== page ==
Salt Lake Avalanche Advisory

Forecaster: Evelyn Lees


Danger by aspect and elevation on slopes approaching 35° or steeper.
(click HERE for tomorrow's danger rating)

Danger Rose Tutorial

The avalanche danger is mostly LOW, with pockets of MODERATE danger on any slope approaching 35 degrees or steeper with recent deposits of wind drifted snow.


Under cloudy skies, temperatures are in the mid 20’s to low 30’s throughout the range. Yesterday’s moderate southwesterly winds decreased overnight, and are averaging less than 15 mph at all elevations. The shallow, wind and sun damaged snowpack limits the turning and riding options these days. The upper elevation, northerly facing slopes are holding enough just snow, about 2 to 3’, to make turns, but hitting rocks is common, and make sure you have an exit strategy. Many tours may involve hiking short distances.


No avalanche activity was reported from yesterday, but the strong winds did create a few stiff wind slabs. Check out Current Conditions for the latest observations.


      Over the next 24 hours.

Yesterday’s brisk southwesterly winds didn’t find too much snow to play with, and created only isolated hard, wind drifts, up to about 6” deep. These stiff, new wind drifts cracked easily, but the ones I saw didn’t seem too excited about moving down slope. Nevertheless, on steep slopes, one of these rogue drifts could trip you up, and send you for a slide, so as always, avoid any steep slopes with recent wind deposits.


Splitting storm, waning dynamics, and meager moisture – we’ll be lucky to get a flurry out of this one. Skies will be overcast this morning, with a weak cold front struggling across the area late morning. Temperatures will warm into the 30’s, then drop this afternoon into the mid 20’s. Winds will shift to the northeast this afternoon, but remain light, less than 15 mph, with only the highest ridges may have gusts into the 30’s. Clearing skies this afternoon, and sunny tomorrow. The long range forecast (high and dry) has me surfing the web, thinking road trip to somewhere with a bit more snow.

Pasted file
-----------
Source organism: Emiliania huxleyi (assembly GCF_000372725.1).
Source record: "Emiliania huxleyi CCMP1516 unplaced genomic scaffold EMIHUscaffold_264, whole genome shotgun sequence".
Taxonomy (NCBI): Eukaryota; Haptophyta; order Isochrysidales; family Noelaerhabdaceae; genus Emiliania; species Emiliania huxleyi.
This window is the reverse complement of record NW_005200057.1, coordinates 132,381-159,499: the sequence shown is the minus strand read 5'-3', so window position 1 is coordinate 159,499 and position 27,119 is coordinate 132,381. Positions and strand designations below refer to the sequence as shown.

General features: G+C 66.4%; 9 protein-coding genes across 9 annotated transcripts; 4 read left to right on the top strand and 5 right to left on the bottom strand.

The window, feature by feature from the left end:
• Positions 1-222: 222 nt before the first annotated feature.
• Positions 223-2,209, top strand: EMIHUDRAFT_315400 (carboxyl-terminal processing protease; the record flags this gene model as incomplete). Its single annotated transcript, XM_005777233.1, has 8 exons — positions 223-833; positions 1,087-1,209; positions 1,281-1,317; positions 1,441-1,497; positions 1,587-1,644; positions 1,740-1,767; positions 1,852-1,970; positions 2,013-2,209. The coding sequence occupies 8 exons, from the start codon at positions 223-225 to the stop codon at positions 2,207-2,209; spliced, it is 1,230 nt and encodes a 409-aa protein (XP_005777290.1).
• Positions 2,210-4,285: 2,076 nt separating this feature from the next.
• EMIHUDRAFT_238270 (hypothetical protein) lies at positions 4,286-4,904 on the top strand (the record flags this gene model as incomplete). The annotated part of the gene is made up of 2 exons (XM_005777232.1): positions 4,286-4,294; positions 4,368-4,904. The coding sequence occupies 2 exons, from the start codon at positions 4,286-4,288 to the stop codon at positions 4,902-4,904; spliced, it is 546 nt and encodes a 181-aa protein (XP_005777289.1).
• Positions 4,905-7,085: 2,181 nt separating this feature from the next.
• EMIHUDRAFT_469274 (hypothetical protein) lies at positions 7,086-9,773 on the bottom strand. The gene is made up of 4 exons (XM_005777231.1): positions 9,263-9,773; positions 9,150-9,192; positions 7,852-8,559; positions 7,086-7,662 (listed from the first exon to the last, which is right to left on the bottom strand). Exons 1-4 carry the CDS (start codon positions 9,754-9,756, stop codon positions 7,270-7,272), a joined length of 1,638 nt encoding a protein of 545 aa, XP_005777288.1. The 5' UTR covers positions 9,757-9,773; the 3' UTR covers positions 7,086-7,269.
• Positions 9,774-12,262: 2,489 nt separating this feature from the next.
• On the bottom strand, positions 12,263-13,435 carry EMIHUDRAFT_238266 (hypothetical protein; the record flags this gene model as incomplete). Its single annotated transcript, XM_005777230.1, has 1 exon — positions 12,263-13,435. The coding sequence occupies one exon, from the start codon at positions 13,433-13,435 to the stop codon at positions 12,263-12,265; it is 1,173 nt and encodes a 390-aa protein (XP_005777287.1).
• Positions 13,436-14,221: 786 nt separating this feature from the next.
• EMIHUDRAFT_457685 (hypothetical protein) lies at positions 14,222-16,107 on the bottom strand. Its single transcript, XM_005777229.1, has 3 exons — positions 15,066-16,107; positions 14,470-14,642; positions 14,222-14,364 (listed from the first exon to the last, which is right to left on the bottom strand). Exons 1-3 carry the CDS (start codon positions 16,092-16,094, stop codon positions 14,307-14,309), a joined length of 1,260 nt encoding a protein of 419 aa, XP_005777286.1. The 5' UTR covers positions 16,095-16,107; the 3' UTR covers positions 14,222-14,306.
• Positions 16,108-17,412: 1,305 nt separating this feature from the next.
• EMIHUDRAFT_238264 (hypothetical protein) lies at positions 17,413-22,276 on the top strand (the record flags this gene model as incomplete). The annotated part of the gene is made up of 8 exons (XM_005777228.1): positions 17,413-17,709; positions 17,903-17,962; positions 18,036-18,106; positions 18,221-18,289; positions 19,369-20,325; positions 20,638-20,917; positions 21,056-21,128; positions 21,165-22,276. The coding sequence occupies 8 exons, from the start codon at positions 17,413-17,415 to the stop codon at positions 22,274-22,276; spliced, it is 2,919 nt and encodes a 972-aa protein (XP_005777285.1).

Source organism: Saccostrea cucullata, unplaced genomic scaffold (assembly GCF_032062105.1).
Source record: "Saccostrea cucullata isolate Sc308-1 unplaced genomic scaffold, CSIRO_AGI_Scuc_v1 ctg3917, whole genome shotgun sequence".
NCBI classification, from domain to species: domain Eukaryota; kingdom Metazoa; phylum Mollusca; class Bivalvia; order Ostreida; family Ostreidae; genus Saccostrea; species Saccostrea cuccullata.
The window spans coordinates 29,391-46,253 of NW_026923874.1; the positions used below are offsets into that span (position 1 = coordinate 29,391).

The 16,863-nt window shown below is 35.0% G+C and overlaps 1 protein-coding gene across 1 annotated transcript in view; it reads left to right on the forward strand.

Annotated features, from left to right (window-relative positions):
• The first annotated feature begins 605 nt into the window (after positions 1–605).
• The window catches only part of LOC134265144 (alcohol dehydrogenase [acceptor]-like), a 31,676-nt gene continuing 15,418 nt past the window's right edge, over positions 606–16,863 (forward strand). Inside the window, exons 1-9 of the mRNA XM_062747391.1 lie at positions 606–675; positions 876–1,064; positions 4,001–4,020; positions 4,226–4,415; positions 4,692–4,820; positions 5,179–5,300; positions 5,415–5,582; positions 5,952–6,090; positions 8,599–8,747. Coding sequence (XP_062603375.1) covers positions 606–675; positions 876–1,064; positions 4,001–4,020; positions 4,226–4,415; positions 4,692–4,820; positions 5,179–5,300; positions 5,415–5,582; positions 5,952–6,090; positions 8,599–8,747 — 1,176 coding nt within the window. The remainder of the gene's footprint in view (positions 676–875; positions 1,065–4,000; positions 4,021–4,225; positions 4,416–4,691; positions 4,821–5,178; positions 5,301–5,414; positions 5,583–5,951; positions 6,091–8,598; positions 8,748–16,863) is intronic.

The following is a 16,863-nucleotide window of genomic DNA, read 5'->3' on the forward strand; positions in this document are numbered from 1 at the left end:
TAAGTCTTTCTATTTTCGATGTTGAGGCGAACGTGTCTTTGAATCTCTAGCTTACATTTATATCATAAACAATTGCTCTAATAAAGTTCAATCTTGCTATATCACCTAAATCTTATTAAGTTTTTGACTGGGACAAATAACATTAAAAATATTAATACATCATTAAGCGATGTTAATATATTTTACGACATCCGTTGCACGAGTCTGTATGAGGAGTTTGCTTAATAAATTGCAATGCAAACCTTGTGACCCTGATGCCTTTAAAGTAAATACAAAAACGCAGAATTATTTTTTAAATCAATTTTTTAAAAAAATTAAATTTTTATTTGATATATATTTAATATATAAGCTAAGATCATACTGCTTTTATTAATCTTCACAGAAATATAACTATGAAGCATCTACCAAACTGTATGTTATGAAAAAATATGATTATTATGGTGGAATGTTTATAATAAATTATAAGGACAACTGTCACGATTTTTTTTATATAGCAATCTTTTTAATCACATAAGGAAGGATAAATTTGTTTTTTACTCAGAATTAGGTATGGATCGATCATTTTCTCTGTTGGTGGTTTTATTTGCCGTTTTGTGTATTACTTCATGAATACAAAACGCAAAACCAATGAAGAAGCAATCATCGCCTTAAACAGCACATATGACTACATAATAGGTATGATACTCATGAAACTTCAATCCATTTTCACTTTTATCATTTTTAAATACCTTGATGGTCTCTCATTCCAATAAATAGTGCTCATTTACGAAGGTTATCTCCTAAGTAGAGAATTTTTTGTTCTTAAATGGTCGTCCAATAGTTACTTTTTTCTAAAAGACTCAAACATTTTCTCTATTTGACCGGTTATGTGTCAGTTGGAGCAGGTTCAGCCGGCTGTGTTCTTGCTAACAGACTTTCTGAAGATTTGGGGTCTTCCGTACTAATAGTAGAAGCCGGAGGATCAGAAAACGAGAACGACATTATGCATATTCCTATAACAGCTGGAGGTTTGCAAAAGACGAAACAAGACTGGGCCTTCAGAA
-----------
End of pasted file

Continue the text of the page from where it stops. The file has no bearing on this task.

Envision Utah is looking for input on the “Wasatch Canyons Tomorrow” update of the County's 1989 Plan, in partnership with Salt Lake City, the State of Utah and the US Forest Service. There is an online survey “Wasatch Canyons Tomorrow” at .

We will issue our next forecast Sunday morning.

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UDOT highway avalanche control work info can be found by calling (801) 975-4838. Our statewide toll free line is 1-888-999-4019 (early morning, option 8).

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We appreciate avalanche and snow observations. If there’s something we should know about give us a call at (801) 524-5304 or 1-800-662-4140, or email us at (Fax 801-524-6301).

The information in this advisory is from the U.S. Forest Service, which is solely responsible for its content. This advisory describes general avalanche conditions and local variations always occur.

This information does not apply to developed ski areas or highways where avalanche control is normally done.  This advisory is from the U.S.D.A. Forest Service, which is solely responsible for its content. This advisory describes general avalanche conditions and local variations always occur.

This advisory provided by the USDA Forest Service, in partnership with:

The Friends of the Utah Avalanche Center, Utah Division of State Parks and Recreation, Utah Division of Emergency Management, Salt Lake County, Salt Lake Unified Fire Authority and the friends of the La Sal Avalanche Center. See our Sponsors Page for a complete list.